In Luke 6:27-35 we have Jesus famous discourse on the law of love. These verses have a lot of similar concepts and wording as the passage in Matthew 5:43-47 except this time Jesus ends by saying, “Be merciful, even as your Father is merciful.”
So after the discourse on love in Matthew 5:43-47 Jesus says, “You, therefore, must be perfect as your heavenly Father is perfect.” Now in Luke 6:27-35 after a very similar discourse on the law of love Jesus tells the crowds, “Be merciful, even as your Father is merciful.” It is obvious from 1 John 4:7, 8 (in fact the whole book) that God is love and that love was manifested in compassion for humanity at the cross. If we are to follow Jesus and take the name Christian we also must become perfect or merciful in our own sphere of influence.
The Christian walk of living a compassionate and caring life is not always easy. The old sinful nature, Satan and our own desires jump up quite often to distract us and mislead us. We stumble over things that we think we should long have overcome or put behind us on our journey, but there they are again, tripping us up. Temper, frustration, anger and a host of other emotions can twist us around into doing things we don’t want to do, and not doing things we want to do. (Romans 7) But remember, God is love. When we allow the Spirit to lift us up, dust us off and put us back on our journey, we have learned a new lesson on compassion and love. I believe that draws us closer to Jesus.
Remember that verse I mentioned earlier in Hebrews 2; “For it was fitting that He, for whom and by whom all things exist, in bringing many sons to glory, should make the pioneer of their salvation perfect through suffering.” (v.10) The maturity or completeness of all that Jesus did for us was presented through His suffering death at the cross. Our suffering, through our failures and stumbling along, drives us into the arms of Jesus where we find love and compassion in the form of forgiveness.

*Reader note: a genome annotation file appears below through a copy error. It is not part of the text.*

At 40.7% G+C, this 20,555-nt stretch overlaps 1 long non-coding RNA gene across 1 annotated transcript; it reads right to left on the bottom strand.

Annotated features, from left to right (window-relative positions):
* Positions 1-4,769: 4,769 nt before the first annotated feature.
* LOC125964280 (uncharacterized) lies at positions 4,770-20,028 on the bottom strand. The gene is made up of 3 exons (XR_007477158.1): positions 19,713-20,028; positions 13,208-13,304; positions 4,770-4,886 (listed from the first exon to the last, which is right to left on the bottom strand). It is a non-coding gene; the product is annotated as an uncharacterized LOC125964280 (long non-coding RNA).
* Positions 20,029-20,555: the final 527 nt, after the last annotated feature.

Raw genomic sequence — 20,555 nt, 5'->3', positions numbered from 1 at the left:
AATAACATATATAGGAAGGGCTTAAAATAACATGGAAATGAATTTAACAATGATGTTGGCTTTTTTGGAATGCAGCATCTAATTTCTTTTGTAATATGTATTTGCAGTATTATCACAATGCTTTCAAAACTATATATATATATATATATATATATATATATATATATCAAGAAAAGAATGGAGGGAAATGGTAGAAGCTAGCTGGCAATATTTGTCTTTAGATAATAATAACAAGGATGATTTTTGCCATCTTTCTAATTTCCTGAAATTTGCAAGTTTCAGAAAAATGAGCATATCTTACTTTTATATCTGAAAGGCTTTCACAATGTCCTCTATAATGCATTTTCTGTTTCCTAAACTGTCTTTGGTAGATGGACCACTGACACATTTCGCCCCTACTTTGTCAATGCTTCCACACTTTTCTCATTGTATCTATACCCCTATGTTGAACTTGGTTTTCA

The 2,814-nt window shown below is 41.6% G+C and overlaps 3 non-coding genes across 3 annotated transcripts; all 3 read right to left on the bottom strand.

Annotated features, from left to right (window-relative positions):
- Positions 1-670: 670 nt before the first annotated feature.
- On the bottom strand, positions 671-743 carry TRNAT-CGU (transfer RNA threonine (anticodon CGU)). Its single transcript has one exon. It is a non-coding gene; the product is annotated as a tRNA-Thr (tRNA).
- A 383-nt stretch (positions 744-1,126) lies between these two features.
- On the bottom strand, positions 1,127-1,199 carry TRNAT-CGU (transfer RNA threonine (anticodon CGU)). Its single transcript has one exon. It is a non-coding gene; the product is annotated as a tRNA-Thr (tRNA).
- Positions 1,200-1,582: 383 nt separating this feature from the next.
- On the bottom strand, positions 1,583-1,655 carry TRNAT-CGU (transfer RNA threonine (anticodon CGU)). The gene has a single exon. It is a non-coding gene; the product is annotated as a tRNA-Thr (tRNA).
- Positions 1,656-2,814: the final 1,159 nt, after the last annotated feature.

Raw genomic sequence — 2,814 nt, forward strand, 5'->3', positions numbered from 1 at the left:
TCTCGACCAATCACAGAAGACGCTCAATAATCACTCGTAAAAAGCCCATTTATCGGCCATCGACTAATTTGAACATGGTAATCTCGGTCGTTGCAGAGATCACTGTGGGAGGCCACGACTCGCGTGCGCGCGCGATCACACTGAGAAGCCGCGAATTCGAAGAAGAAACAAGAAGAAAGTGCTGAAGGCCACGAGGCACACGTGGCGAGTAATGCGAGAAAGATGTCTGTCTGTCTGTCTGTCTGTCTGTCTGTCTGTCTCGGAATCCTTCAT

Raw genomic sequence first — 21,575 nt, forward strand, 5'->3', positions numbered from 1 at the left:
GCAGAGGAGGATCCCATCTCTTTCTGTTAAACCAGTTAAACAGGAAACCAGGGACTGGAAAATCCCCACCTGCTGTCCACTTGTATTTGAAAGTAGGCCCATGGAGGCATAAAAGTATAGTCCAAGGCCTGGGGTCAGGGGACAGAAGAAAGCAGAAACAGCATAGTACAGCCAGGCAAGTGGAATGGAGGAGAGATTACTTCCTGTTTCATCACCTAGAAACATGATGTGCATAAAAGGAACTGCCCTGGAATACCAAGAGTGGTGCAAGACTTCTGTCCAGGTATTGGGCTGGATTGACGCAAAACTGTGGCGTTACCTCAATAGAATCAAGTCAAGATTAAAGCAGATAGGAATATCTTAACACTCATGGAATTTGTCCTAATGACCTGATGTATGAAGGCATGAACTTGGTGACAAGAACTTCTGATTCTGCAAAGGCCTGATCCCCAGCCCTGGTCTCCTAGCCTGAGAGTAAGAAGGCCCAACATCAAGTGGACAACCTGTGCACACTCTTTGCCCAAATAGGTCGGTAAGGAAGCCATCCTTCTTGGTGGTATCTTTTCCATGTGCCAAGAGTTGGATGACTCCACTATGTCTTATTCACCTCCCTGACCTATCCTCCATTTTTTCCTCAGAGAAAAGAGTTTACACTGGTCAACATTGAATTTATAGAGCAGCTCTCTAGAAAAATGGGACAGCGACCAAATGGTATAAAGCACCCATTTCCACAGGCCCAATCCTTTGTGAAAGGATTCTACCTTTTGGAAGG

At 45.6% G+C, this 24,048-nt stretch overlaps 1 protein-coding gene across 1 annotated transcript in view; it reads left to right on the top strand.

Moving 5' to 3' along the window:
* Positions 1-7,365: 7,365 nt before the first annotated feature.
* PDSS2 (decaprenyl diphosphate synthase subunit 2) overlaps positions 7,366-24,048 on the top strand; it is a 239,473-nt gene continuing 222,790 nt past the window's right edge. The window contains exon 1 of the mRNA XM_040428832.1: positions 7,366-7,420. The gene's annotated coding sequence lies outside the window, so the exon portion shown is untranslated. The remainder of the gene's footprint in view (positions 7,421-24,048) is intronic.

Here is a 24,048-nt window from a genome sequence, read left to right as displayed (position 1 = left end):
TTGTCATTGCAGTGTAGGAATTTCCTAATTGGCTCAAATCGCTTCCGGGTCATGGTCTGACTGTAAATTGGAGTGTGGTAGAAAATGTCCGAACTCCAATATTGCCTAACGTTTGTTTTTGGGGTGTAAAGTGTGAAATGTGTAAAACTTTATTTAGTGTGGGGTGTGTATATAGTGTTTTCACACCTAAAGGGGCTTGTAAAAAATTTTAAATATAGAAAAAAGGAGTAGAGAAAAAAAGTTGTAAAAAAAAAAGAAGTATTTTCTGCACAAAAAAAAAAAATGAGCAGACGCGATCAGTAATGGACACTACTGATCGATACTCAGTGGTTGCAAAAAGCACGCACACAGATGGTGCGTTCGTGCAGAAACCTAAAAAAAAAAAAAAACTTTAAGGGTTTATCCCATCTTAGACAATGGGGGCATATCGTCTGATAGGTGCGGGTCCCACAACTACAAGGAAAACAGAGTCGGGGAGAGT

Perfection isn’t about our actions, but is about our relationship with God and with others. We are to love God with all our heart and our fellow man as we love ourselves. Our Christian journey isn’t about focusing on sinless perfection of character, but upon being men and women of compassion and love for others. Perfectionism always looks inward and causes us to spend our time worrying about ourselves. It is a very selfish view of life, while compassion and love drive us into the world to minister and care for the broken and hurting. A Christian who has learned to be merciful because she has fallen so many times at the foot of the cross will live a life where sin is not a major issue because the focus of her life is on Christ and not the old habits and attitudes.
What would our homes look like if we showed mercy? How would our children respond if we were men and women of mercy? What about the neighbor that is driving us crazy or the relative that is always interfering, or co-worker that causes nothing but trouble? I believe when we read Matthew 5:43-48 and Luke 6:27-35 we have the answer for dealing with these people; we are to love them. It’s true, we really only do love God as much as the person we love the least.